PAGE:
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The Need to See Some Skin

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There is this delightful story about a four year old child who awoke one night frightened by a dream. She could not fall back asleep, and her mind convinced her that there in the darkness of her room, lay in waiting, an assortment of monsters and ghosts.

Alone, she ran to her parent’s bedroom. Her mother calmed her down and taking her by the hand, led her back to her own room. Her mother put on the light to dispel the demons and reassured her child with these words, “You needn’t be afraid, you are not alone here. God is in the room with you.”

The girl replied “I know that God is here, but I need someone in this room who has some skin!”

This is what the apostle Thomas is, in essence, asking of the resurrected Jesus. He’s saying,” I need to see some skin.” This is the best explanation for our whole experience with Jesus, since his announcement to Mary by the angel Gabriel - until this moment.

This Easter is unlike any I have ever had. How about you? I long to celebrate with someone who has some skin. Maybe this Easter we can celebrate knowing Jesus came in the flesh, died, and then rose again. He sits at the right hand of the Father and is with us here on earth. We have been accustomed to our relationship with Jesus without some skin, and today, I ask you to unite with our entire St. Dominic Catholic Parish family…unite in love. Unite in the power of God’s love.

I ask you to close your eyes and think about being with people you enjoy, family, friends…Now open your eyes. How do you feel when you think about spending time with them? Now close your eyes again and think about stuff you have. Now think about spending time with the stuff…How does that make you feel? Which of the two feelings would you like to experience more often? That’s the power of God’s love.

This Lenten season, you were to tame your desires for stuff, to strengthen your will against things you thought you needed. This at-home experience is showing us what we really need, and to see the power of God’s love, the same love which raised Jesus from the dead…for us. To see again with new eyes. To see with the eyes of Jesus. His eyes see the value in relationships.

Have a blessed Easter. Until we can see each other in the flesh.

God is With Us

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Every now and then we have to go through some of the bad stuff in order to get to the good stuff. The bad stuff, like Jesus’s suffering and death, only helps us to better appreciate the good stuff, like his resurrection. If Jesus didn’t lay down his life for us, we would never have the opportunity to join Him in Heaven. Did you know that the heart of Easter resides in the covenant that God made with Abraham? Indeed, the history of our salvation is the story of God’s covenant with his people as told in the Bible. It is a story that took thousands of years to make. It is a story that continues to be written. It is a story marked by “Yea! God” moments and “Where did God go?” moments. It was in one of the longer stretches of “Where did God go?” moments that led to God sending His only Son to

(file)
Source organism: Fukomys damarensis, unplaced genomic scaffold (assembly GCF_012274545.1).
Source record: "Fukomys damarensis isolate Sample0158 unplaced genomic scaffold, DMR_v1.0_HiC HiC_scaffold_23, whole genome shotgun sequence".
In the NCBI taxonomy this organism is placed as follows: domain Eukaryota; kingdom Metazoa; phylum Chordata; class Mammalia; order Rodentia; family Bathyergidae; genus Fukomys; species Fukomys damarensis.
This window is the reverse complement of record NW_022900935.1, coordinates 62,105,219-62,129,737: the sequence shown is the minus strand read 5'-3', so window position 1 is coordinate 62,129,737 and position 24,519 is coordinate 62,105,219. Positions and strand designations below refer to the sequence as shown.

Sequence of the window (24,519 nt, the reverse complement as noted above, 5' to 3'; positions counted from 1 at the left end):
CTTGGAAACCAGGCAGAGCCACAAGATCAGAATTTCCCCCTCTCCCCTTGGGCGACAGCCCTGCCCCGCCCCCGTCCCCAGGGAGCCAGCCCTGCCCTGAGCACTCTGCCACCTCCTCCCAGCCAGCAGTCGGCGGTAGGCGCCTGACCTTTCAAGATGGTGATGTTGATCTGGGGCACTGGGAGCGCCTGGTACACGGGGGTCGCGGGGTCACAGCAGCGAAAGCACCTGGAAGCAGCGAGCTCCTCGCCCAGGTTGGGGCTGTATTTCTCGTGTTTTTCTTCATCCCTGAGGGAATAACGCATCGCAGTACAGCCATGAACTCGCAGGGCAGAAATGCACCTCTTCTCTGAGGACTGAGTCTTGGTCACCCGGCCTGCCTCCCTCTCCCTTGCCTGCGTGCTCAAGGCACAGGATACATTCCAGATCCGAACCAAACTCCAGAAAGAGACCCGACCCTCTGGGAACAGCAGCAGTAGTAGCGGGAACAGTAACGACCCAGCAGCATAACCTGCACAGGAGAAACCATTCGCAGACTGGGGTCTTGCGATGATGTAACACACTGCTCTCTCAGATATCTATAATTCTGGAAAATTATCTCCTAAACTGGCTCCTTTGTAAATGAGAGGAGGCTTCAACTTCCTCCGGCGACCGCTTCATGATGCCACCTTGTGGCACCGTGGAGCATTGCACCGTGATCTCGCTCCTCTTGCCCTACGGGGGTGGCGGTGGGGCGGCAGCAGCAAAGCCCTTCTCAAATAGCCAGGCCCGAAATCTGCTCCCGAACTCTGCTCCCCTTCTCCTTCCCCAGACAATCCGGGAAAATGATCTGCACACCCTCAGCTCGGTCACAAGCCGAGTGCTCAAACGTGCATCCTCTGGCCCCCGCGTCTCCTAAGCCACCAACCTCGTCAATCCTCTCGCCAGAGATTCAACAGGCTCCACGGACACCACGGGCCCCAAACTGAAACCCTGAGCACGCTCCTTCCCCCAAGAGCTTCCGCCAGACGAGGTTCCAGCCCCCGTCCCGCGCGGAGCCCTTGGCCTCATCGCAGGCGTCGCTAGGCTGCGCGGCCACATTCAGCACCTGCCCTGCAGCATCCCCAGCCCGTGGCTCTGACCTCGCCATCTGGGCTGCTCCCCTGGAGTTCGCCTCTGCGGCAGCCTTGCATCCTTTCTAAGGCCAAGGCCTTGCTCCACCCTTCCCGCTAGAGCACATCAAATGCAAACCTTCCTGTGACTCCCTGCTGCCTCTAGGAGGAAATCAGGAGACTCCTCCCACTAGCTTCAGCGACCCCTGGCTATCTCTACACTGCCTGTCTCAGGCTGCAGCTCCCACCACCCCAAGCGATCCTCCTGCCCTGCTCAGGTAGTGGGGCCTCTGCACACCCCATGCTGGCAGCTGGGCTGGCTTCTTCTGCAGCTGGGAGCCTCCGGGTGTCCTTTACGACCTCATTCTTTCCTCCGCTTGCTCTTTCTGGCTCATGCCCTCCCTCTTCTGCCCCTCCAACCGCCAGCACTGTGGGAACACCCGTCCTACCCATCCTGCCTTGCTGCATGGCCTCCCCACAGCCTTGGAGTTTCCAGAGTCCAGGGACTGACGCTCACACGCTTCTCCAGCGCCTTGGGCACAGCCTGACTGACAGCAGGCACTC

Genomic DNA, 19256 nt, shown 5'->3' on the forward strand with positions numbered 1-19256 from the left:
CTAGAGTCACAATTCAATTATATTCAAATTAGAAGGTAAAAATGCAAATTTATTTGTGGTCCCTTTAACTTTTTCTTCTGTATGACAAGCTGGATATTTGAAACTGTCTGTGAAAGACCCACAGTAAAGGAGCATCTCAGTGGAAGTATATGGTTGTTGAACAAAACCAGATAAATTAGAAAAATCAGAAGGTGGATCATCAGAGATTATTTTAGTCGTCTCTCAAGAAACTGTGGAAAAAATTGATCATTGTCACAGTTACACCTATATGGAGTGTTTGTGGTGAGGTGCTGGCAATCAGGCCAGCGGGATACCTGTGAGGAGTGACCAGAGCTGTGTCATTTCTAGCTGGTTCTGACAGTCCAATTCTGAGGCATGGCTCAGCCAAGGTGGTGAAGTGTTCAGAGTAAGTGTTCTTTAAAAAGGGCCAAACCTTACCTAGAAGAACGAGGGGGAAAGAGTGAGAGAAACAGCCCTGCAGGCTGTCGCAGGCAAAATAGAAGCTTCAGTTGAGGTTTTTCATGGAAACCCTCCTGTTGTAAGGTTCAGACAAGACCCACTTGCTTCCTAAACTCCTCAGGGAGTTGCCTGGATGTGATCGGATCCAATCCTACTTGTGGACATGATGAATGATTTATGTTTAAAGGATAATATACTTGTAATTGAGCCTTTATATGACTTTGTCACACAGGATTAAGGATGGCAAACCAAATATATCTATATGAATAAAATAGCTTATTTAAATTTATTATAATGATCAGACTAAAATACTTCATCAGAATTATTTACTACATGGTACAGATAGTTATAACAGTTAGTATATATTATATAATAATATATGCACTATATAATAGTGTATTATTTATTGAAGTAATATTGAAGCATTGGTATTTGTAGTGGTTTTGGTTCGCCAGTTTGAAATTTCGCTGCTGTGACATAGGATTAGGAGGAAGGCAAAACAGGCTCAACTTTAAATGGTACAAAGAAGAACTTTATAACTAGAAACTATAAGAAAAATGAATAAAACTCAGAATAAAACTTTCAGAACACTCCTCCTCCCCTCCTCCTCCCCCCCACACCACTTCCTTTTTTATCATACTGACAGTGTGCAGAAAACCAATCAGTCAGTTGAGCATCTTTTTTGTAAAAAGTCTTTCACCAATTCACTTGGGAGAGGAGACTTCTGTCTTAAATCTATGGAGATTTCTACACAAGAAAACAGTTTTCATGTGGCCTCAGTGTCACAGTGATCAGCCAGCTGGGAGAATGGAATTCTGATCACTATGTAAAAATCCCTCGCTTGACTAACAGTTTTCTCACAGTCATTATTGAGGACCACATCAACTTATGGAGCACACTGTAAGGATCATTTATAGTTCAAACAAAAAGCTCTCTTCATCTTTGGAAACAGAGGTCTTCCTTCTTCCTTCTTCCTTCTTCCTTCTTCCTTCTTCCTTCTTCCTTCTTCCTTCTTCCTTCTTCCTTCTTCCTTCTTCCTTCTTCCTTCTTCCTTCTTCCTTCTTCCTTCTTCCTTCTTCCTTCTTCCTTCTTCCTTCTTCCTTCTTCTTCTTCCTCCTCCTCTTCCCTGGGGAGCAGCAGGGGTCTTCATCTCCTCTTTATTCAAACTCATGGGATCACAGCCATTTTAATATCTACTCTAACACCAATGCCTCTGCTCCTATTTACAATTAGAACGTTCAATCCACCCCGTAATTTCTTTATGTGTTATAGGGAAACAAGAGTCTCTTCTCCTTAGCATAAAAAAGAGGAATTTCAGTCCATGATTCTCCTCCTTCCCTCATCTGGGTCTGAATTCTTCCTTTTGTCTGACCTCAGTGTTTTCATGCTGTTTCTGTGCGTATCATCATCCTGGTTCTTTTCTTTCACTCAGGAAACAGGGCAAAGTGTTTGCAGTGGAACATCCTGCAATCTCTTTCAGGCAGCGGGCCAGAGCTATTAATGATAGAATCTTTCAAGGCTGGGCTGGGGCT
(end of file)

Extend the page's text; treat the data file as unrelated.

remind people, teach people, and reaffirm people that God is always there. Faith and trust in God helps you to live joyfully in spite of the difficulties. God is with us – Emmanuel. I am hoping that now is not one of those “Where did God go?” moments for you. It isn’t for me. I can see Him plain as day. I can see what God is doing in us, with us, and through us. He is very much present. He is alive and well this Easter.

May the risen Christ be your joy and peace. May the joy of the risen Christ be your strength in your work, your way to the Father, your light to guide you, your Bread of Life. Remember that the passion of Christ always ends in the joy of the resurrection. When you feel in your own heart the suffering Christ, remember that the resurrection has to come. The joy of Easter will dawn. (St. Terese of Calcutta, Thirsting for God by Angelo D. Scolozzi)

Posted by Jill Fischer

God's Timing

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For a long time whenever I read John 11, the story of Lazarus whom Jesus raised from the dead, I identified with Martha and Mary in deep pain and crying out, questioning Jesus’ timing. However, in re-reading, I realized even if Jesus had left right when he got word that Lazarus was ill, Lazarus would still have been dead upon his arrival. Even when I realized this, I was still mad at Jesus for not leaving right away, because he was delaying his arrival, delaying his time to mourn together with Martha and Mary.

This feeling is likely a result the difficult days in-between my grandfather’s passing and his funeral. It was hard to mourn him without all the other people who were part of my memories of him being there while they traveling to be with us. Then I realized, that through this, Jesus shows us both his humanity and his divinity.

Jesus shows His humanity in the limitations of human travel, which prevented him from being at Lazarus’ side while he was dying, and in weeping at the death of his friend. He also shows his divinity, not only in raising Lazarus but also in the prudence to wait so as to perform a greater a miracle in sight of all those who gathered, that they might believe in Jesus.

In a similar way, we might be profoundly feeling the loss of the sacrament of the Eucharist right now, but Jesus is with us, and He will continue to perform miracles, even if they aren’t exactly when we desire them to be.

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